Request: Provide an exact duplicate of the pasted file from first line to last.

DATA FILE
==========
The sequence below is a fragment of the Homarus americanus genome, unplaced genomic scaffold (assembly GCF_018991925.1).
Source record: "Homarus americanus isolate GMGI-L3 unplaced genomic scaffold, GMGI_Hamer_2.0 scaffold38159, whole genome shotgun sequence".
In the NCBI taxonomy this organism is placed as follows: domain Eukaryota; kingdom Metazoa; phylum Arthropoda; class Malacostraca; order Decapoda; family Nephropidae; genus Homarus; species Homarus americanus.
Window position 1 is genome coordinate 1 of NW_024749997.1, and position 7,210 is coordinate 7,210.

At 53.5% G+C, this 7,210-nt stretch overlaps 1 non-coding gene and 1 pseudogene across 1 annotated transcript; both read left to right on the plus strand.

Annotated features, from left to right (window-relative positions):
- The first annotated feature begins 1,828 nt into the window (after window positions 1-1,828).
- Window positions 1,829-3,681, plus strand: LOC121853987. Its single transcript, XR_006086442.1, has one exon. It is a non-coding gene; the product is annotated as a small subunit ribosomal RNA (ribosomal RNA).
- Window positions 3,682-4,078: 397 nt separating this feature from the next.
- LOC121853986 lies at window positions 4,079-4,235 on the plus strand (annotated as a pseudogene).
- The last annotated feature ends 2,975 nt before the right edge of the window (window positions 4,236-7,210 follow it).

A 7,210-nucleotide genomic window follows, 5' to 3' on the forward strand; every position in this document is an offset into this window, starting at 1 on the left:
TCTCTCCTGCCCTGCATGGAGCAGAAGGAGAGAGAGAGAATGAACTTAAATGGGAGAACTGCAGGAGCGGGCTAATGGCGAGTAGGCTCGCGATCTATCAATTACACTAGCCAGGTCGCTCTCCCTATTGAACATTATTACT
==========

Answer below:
The sequence below is a fragment of the Homarus americanus genome, unplaced genomic scaffold (assembly GCF_018991925.1).
Source record: "Homarus americanus isolate GMGI-L3 unplaced genomic scaffold, GMGI_Hamer_2.0 scaffold38159, whole genome shotgun sequence".
In the NCBI taxonomy this organism is placed as follows: domain Eukaryota; kingdom Metazoa; phylum Arthropoda; class Malacostraca; order Decapoda; family Nephropidae; genus Homarus; species Homarus americanus.
Window position 1 is genome coordinate 1 of NW_024749997.1, and position 7,210 is coordinate 7,210.

At 53.5% G+C, this 7,210-nt stretch overlaps 1 non-coding gene and 1 pseudogene across 1 annotated transcript; both read left to right on the plus strand.

Annotated features, from left to right (window-relative positions):
- The first annotated feature begins 1,828 nt into the window (after window positions 1-1,828).
- Window positions 1,829-3,681, plus strand: LOC121853987. Its single transcript, XR_006086442.1, has one exon. It is a non-coding gene; the product is annotated as a small subunit ribosomal RNA (ribosomal RNA).
- Window positions 3,682-4,078: 397 nt separating this feature from the next.
- LOC121853986 lies at window positions 4,079-4,235 on the plus strand (annotated as a pseudogene).
- The last annotated feature ends 2,975 nt before the right edge of the window (window positions 4,236-7,210 follow it).

A 7,210-nucleotide genomic window follows, 5' to 3' on the forward strand; every position in this document is an offset into this window, starting at 1 on the left:
TCTCTCCTGCCCTGCATGGAGCAGAAGGAGAGAGAGAGAATGAACTTAAATGGGAGAACTGCAGGAGCGGGCTAATGGCGAGTAGGCTCGCGATCTATCAATTACACTAGCCAGGTCGCTCTCCCTATTGAACATTATTACT